Colleges for Catholics (and Catholic Colleges)

Graduations are just around the corner, and I would assume that most high school seniors heading on to college next year have already picked their schools and are now navigating the treacherous waters of financial aid forms. However, ’tis the season, and with Catholic colleges somewhat in the news at the moment (and the realization that despite my thinking of myself as recently down from college I am in fact eight years out — with my eldest daughter likely heading off to college herself in eleven years) I thought it might be an appropriate time to assess the practicalities of Catholic higher education — or more properly, of higher education for Catholics.

In our social circle, I know a number of parents who proclaim that no child of theirs shall ever go to any but one of 3-5 approved, orthodox Catholic colleges. (The contents of these lists vary slightly depending on the speaker, but Thomas Aquinas, Steubenville, Ave Maria, Christendom, University of Dallas and Benedictine are names one hears often.) I find myself less of one mind on the question, in part because my wife and I both actually went to Steubenville (class of ’01). My goal here is not to advocate one specific course as the only wise one for serious Catholics, but to lay out the advantages and disadvantages of all. I think there are basically two sets of concerns that parents have in these discussions, moral and academic. I shall begin with the moral.

I don’t think it’s news to anyone at this point that if one takes living according to Christian moral precepts seriously in this day and age, one will fine oneself pretty well outside the cultural mainstream. Thus, Catholic parents who have spent the last eighteen years carefully bringing up their children in the faith and trying to protect them from the worst evils of the world shudder at the thought of their children being exposed to the massive amounts of drugs, sex and drunkenness floating around many of today’s college campuses.

Unless things have calmed down a lot in the last eight years, my impression is certainly that college is every bit as much of a temptation-ground as many parents fear. One does indeed have to worry about being locked out of one’s room while one’s roommate is having sex (or in the case of one friend of mine, waking up to find things proceeding despite her presence.) Residence assistants cheerfully provide bags of condoms on their doors for students, and occasional training videos just in case anyone had any doubt what to do with them. And drugs and drunkenness are quite prevalent.

Colleges such as Steubenville and Ave Maria do indeed offer a welcome respite from this mainstream college culture. Having seen syringes lying in the hallway and watched joints being passed around when I was a come-and-see-er at St. John’s College Sante Fe, Steubenville’s wholesome atmosphere was one of the things that drew me there. However, parents should realize that the world is the world, and even somewhere like Steubenville is not a totally sheltered environment. Keg parties were only held under the radar and off campus, but alcohol was definitely available at Steubenville (the alcoholic down the hall was always willing to buy me brandy, gin and vermouth while I was still underage, in perverse gratitude to those who had provided him with booze before he was of age) and there were always a few junior and senior year marriages followed a few months later by the birth of the first child.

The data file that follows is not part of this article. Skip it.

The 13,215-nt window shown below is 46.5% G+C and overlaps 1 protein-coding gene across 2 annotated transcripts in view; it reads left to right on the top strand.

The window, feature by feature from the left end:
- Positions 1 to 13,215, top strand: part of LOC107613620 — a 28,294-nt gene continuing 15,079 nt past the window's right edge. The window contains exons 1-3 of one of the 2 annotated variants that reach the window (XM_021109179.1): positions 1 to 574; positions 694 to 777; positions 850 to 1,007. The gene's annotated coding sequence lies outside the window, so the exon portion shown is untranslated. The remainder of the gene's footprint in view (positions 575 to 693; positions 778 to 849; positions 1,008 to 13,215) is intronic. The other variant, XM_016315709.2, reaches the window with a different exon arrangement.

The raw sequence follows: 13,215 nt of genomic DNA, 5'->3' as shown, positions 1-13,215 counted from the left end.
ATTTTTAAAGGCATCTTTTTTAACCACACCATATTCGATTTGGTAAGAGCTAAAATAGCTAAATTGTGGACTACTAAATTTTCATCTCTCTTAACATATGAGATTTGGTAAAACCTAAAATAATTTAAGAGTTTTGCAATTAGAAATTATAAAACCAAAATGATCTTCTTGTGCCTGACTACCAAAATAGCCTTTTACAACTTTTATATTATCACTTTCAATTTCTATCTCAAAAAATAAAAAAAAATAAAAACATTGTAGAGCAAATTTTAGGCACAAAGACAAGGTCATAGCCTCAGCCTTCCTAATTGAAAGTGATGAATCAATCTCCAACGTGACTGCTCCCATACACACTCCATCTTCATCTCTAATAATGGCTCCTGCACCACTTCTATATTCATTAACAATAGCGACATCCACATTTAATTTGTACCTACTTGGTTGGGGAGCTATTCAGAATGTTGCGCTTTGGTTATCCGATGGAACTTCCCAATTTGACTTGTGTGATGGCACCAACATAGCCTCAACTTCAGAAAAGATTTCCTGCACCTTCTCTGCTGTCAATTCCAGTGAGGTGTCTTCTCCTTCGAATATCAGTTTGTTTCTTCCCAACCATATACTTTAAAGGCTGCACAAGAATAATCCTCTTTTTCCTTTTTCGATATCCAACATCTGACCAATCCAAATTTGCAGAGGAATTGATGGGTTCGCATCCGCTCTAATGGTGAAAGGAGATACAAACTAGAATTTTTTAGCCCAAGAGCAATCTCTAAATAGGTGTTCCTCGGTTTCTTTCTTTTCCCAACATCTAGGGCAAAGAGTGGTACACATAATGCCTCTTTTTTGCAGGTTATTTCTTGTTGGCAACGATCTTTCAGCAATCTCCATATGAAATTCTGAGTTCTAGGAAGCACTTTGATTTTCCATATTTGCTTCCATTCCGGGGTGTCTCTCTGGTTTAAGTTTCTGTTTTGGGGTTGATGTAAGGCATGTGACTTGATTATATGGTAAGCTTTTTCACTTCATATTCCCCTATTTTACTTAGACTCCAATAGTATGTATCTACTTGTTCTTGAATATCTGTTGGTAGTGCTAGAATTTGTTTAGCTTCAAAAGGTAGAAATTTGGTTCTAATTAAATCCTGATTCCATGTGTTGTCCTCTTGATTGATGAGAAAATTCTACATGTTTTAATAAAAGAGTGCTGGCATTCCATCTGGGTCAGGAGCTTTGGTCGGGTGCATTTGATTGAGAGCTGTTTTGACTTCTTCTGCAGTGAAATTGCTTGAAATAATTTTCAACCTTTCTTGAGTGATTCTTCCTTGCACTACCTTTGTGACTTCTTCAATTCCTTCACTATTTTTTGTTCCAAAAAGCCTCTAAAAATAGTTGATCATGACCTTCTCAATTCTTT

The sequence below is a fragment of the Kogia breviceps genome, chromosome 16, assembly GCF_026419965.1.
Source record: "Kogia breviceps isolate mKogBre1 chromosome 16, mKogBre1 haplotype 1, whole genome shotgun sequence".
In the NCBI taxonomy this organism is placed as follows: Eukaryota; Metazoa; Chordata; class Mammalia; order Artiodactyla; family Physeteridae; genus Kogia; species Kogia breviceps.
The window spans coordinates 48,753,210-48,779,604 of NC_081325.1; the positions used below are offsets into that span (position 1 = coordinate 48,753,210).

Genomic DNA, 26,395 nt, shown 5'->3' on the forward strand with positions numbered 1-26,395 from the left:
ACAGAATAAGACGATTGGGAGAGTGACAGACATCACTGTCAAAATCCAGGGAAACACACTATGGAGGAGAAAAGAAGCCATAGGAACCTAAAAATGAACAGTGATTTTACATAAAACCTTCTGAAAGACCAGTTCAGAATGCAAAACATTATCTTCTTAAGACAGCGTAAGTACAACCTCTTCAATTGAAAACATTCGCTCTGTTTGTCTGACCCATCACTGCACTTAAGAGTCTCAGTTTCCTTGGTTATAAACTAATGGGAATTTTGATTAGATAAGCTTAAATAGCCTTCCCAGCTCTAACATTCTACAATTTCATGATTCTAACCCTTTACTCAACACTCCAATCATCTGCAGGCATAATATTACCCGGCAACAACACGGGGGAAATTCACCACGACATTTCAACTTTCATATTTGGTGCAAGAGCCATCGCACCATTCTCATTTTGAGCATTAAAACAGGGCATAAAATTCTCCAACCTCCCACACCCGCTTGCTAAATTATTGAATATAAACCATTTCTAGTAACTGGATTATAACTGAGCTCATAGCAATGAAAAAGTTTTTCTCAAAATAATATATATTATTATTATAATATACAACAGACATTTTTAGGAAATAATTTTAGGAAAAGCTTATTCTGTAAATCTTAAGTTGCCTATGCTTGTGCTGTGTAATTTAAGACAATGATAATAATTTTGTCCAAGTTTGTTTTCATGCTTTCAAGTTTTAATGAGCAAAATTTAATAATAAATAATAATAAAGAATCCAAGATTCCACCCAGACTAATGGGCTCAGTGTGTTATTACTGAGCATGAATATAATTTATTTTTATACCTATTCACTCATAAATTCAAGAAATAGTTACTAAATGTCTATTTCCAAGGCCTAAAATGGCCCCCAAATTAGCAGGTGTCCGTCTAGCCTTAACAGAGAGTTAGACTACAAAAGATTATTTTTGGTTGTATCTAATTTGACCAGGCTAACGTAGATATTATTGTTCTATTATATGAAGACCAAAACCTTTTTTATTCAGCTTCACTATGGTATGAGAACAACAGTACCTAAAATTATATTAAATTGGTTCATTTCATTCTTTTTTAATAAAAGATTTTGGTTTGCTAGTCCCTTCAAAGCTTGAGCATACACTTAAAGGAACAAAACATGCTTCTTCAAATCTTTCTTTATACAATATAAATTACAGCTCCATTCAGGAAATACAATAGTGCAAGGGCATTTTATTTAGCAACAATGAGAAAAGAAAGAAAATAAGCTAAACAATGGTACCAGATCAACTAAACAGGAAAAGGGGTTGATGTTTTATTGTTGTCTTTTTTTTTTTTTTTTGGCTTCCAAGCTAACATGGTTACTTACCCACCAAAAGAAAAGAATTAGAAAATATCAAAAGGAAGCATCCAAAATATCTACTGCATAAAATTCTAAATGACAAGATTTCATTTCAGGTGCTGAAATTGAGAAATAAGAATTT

In other words, a college like Steubenville has the virtue of not actively encouraging vice, but vice is still readily available if you look for it. The people I knew who had been sent there by parents hoping the college would somehow keep their children from partying when the parents had been wholly unsuccessful in doing so before were generally to be disappointed. However, the majority of us (who did indeed want to live out a Catholic lifestyle) had the benefit of enforced norms that kept underground life underground.

There were downsides to the college’s efforts to enforce morality. Having met the woman who was to be my wife a couple weeks into my freshman year, the fact that the college felt it necessary to make it very, very hard to spend time alone together (even in perfect innocence) grated quite a bit. I had earned my parents’ trust as a teenager and as a result had a very relaxed set of rules to follow. I did not enjoy being constantly under surveillance when at college. As a movie buff, I also found the college rules about which movies could be viewed in the dorms (we had these things called VCRs back in those days) rather annoying.